Secret U.S. military space plane launch scrubbed
Commercial space ventures are getting most of the buzz, but the U.S. government is still operating strategic spacecraft. The Air Force's secret X-37B unmanned space plane is scheduled for liftoff next month on a classified mission to Earth's orbit after its launch this week was scrubbed due to a mechanical failure.
The flight has been postponed from its Thursday launch until mid-November, according to reports. The delay is being blamed on engine troubles, and was announced on Saturday by United Launch Alliance, a joint venture between Boeing and Lockheed Martin that provides launch services to the Air Force using Atlas V rockets.
NASA originated the X-37 project with Boeing in 1999 to replace the shuttle program, but it was transferred to the U.S. Department of Defense in 2004 for clandestine duty. Boeing's Phantom Works, the group behind the Joint Strike Fighter as well as number of advanced drone and aircraft concepts, designed the X-37 platform.
The X-37B operates under a similar concept as the space shuttle. It's a reusable space vehicle that is piloted back to the U.S. (over the wire) after completing its missions. The X-37 could eventually use the same facilities as the shuttle at Kennedy Space Center. The November launch will be the plane's first trip back into space since a 15 month orbital test mission that ran from 2010 to 2011.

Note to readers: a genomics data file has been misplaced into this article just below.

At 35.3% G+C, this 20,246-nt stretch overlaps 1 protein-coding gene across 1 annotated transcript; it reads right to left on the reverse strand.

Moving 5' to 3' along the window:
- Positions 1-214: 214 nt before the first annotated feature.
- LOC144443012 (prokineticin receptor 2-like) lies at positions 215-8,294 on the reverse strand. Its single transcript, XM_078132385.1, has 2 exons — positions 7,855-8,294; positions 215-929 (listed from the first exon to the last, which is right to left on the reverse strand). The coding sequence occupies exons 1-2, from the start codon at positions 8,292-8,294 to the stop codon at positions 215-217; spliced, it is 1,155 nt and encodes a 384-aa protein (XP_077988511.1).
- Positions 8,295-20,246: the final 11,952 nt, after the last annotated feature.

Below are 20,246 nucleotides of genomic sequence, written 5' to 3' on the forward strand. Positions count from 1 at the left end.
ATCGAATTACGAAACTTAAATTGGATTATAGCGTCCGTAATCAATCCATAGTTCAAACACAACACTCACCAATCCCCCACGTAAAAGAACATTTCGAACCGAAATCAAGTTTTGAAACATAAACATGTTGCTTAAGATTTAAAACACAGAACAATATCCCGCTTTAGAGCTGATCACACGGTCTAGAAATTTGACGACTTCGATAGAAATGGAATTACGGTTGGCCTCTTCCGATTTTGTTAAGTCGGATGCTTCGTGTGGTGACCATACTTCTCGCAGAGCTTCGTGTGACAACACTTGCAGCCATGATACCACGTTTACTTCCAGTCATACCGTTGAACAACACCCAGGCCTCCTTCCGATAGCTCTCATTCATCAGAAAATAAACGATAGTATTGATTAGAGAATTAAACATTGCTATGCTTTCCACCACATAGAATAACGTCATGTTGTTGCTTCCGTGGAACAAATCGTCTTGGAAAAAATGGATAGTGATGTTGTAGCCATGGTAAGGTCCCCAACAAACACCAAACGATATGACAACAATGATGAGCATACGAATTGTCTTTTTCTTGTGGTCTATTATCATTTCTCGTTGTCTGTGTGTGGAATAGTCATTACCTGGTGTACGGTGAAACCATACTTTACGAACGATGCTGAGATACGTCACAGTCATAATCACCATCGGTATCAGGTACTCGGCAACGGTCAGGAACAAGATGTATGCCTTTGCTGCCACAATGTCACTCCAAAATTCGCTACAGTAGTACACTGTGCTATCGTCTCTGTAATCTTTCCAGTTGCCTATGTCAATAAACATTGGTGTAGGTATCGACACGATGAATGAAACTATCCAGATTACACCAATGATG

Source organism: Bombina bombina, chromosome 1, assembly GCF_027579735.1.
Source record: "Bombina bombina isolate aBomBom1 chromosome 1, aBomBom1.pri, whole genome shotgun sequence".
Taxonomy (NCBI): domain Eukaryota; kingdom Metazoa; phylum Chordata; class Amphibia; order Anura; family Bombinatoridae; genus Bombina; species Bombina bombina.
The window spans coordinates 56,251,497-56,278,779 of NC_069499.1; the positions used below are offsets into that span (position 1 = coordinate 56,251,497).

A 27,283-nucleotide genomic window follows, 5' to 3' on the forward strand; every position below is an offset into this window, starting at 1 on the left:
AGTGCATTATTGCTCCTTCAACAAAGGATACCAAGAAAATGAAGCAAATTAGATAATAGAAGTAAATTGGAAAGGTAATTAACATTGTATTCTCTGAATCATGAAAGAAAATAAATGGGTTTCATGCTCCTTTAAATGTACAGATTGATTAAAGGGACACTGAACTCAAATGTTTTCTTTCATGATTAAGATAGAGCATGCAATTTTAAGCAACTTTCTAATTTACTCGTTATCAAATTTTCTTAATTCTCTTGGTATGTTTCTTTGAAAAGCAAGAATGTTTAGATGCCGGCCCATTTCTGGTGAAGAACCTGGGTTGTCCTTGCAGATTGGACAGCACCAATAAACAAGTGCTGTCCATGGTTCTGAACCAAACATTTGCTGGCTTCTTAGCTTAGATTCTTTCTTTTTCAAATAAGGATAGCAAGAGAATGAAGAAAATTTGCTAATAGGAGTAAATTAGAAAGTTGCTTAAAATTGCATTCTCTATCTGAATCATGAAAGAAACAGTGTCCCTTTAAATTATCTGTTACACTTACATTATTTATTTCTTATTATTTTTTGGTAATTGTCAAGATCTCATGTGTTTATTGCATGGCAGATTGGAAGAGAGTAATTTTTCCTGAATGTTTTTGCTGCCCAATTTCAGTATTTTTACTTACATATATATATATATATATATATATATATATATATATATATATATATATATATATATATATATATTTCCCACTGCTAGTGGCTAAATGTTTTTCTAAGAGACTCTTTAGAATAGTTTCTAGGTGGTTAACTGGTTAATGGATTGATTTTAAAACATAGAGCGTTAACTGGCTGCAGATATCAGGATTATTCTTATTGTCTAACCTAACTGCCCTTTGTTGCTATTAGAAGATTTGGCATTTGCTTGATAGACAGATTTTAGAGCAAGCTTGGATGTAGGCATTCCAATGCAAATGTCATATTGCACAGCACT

Boeing is working under a U.S. $301-million government contract, and contributed a portion of the X-37's development costs from 1999-2002. There are currently two craft in operation, and a larger version that has a pressured capsule for astronauts is presently being built to increase payload capacity and mission flexibility.
The U.S. Air Force's Rapid Capabilities Office is overseeing its missions. That office "expedites development and fielding of select Department of Defense combat support and weapon systems by leveraging defense-wide technology development efforts and existing operational capabilities," according to its Web site.
Here's a video of the plane's unclassified details:
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— By David Worthington on October 22, 2012, 5:00 PM